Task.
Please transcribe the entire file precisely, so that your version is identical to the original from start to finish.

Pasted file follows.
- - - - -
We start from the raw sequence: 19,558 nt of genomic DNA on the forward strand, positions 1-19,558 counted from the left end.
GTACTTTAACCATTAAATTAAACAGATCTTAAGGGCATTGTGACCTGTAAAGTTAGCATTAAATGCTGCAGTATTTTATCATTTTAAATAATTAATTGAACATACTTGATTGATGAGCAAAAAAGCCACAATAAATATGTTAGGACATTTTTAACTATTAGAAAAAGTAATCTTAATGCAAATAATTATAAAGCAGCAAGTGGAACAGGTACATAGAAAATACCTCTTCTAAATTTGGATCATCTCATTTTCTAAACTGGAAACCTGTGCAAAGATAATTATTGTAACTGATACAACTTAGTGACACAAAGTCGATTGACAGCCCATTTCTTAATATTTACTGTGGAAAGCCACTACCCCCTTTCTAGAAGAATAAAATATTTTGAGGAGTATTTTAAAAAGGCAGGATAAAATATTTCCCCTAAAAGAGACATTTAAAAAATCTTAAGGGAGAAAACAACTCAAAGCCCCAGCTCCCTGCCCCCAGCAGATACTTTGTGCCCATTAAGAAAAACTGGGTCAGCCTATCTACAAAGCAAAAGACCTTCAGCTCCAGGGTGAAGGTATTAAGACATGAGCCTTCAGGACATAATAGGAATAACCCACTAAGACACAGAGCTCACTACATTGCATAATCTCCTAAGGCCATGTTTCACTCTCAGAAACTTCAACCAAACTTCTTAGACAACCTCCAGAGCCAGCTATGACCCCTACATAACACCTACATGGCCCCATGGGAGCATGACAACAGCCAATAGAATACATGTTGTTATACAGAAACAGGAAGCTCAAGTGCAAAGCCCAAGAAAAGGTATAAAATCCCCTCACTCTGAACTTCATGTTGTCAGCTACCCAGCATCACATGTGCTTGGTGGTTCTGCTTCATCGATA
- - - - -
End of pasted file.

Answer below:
We start from the raw sequence: 19,558 nt of genomic DNA on the forward strand, positions 1-19,558 counted from the left end.
GTACTTTAACCATTAAATTAAACAGATCTTAAGGGCATTGTGACCTGTAAAGTTAGCATTAAATGCTGCAGTATTTTATCATTTTAAATAATTAATTGAACATACTTGATTGATGAGCAAAAAAGCCACAATAAATATGTTAGGACATTTTTAACTATTAGAAAAAGTAATCTTAATGCAAATAATTATAAAGCAGCAAGTGGAACAGGTACATAGAAAATACCTCTTCTAAATTTGGATCATCTCATTTTCTAAACTGGAAACCTGTGCAAAGATAATTATTGTAACTGATACAACTTAGTGACACAAAGTCGATTGACAGCCCATTTCTTAATATTTACTGTGGAAAGCCACTACCCCCTTTCTAGAAGAATAAAATATTTTGAGGAGTATTTTAAAAAGGCAGGATAAAATATTTCCCCTAAAAGAGACATTTAAAAAATCTTAAGGGAGAAAACAACTCAAAGCCCCAGCTCCCTGCCCCCAGCAGATACTTTGTGCCCATTAAGAAAAACTGGGTCAGCCTATCTACAAAGCAAAAGACCTTCAGCTCCAGGGTGAAGGTATTAAGACATGAGCCTTCAGGACATAATAGGAATAACCCACTAAGACACAGAGCTCACTACATTGCATAATCTCCTAAGGCCATGTTTCACTCTCAGAAACTTCAACCAAACTTCTTAGACAACCTCCAGAGCCAGCTATGACCCCTACATAACACCTACATGGCCCCATGGGAGCATGACAACAGCCAATAGAATACATGTTGTTATACAGAAACAGGAAGCTCAAGTGCAAAGCCCAAGAAAAGGTATAAAATCCCCTCACTCTGAACTTCATGTTGTCAGCTACCCAGCATCACATGTGCTTGGTGGTTCTGCTTCATCGATA